19

What is the Barthel self care index?

The Barthel self care index is an outcome measure of functional independence in activities of daily living.

The index measures and assesses an individuals ability to carry out activities of daily living. It is based on a 3 point scale. If a patient scores below 40 he/she has a poor prognosis at home. The activities assessed are:
- feeding
- grooming
- toileting
- bathing
- incontinence
- walking/ wheelchair use
- stair mobility

The tool has limitations and is more commonly used to highlight the potential need for nursing home or rehabilitation support.

20

What is the Waterlow score?

This is a pressure ulcer assessment tool that looks at 11 areas and stratifies patients into low, medium and high risk for pressure damage. Using this information, nursing staff can complete appropriate care plans (e.g. regular turning, control of continence, improved hydration and nutrition) and organise preventative measures such as pressure relieving aids. Ongoing assessment of the risk should be carried out at regular intervals.

21

Why is it important to assess nutrition in the elderly?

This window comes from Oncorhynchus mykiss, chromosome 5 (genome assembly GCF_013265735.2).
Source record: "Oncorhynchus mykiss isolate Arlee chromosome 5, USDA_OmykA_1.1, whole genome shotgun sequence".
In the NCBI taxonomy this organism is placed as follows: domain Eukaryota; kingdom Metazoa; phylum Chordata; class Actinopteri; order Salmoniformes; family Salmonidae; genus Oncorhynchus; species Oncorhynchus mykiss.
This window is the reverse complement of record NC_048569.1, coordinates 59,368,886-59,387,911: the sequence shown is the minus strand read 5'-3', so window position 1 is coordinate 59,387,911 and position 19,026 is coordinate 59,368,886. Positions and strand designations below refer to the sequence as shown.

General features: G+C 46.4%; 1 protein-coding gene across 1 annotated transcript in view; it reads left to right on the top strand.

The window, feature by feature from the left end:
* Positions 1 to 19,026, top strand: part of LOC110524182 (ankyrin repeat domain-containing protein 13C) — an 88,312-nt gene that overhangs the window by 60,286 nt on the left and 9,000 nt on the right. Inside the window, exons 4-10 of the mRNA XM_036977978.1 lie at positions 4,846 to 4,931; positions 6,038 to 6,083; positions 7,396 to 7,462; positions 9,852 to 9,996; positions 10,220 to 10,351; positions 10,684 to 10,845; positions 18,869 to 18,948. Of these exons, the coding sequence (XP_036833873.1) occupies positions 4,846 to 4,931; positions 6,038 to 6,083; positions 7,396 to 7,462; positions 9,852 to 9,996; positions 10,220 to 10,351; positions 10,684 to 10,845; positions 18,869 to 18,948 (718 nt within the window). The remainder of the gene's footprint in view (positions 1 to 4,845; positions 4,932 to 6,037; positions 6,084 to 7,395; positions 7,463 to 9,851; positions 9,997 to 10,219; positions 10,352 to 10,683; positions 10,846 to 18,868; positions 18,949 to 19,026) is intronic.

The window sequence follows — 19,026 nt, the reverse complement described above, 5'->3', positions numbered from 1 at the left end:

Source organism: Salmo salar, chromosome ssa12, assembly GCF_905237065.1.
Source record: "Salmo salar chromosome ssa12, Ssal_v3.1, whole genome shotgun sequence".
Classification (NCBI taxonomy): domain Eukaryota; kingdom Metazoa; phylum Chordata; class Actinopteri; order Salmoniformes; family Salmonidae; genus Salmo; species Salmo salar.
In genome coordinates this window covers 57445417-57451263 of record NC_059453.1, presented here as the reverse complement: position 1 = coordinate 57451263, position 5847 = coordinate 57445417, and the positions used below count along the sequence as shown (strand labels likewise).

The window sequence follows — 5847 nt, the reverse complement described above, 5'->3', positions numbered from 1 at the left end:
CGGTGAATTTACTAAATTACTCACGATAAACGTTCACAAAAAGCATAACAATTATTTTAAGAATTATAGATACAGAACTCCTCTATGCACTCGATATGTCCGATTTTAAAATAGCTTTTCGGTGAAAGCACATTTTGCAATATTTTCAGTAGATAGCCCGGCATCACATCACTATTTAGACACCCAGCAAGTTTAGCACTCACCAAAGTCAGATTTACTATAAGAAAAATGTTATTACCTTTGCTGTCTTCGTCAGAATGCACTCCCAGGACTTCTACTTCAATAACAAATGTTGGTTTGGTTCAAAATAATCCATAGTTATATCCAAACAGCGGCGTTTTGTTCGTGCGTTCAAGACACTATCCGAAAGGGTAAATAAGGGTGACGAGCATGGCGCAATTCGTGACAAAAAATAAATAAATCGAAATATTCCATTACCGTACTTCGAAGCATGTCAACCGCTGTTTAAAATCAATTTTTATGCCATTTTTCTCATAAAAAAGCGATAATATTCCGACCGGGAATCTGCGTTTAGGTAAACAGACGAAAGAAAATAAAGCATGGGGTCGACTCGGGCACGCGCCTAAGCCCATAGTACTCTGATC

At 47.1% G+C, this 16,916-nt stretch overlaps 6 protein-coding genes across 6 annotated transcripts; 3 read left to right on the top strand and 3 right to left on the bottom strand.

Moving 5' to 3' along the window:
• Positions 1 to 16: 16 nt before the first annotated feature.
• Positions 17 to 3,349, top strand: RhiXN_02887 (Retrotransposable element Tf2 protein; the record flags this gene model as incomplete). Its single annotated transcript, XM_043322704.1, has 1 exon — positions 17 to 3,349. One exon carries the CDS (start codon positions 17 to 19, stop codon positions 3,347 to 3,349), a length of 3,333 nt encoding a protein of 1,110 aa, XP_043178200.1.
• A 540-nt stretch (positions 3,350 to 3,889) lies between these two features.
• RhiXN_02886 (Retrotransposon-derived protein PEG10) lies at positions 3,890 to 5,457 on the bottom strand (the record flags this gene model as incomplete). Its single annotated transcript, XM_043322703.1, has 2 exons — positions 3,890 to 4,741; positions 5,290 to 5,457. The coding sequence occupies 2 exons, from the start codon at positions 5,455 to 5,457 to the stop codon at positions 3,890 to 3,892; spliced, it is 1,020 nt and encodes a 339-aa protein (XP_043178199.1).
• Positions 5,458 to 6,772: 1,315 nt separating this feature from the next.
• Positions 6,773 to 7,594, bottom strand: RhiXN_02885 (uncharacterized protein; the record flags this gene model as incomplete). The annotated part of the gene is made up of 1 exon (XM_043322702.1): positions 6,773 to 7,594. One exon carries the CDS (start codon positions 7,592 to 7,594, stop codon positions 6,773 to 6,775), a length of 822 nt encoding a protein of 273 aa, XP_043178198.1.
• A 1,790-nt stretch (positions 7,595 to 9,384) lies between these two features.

Up to 40% of patients are malnourished on admission and two thirds of these deteriorate during their stay. Impaired nutrition in elderly patients increases susceptibility to infection and predisposes to pressure ulcers. The assessment of nutrition identifies those already malnourished or who are at risk of becoming malnourished.

22

How should nutrition be assessed?

There is no single or standard way. Several parameters should be considered.
1) Clinical - many illnesses and treatments impact on nutrition, e.g. infection or wound healing increase requirements, vomiting and diarrhoea increase nutrient loss, and a variety of GI disorders lead to impaired digestion and absorption

2) Physical - does the patient look frail or dehydrated? Are they lethargic?

3) Dietary - examine current intake

4) Anthropometric considerations - in a clinical setting the most common measurements are BMI. Care must be taken in interpreting these results if the patient has distorted fluid balance. BMI is calculated as weight (kg)/ height (m)2
- <16 = severely underweight
- 40 = morbid obesity

5) Biochemistry and haematology - these have limited value. Albumin has previously been used as an indicator of nutrition. However, on its own it is a poor marker as it is affected by several non nutritional factors

The Nutrition Risk Score Screening Tool available on the wards is a validated tool to detect nutritional status.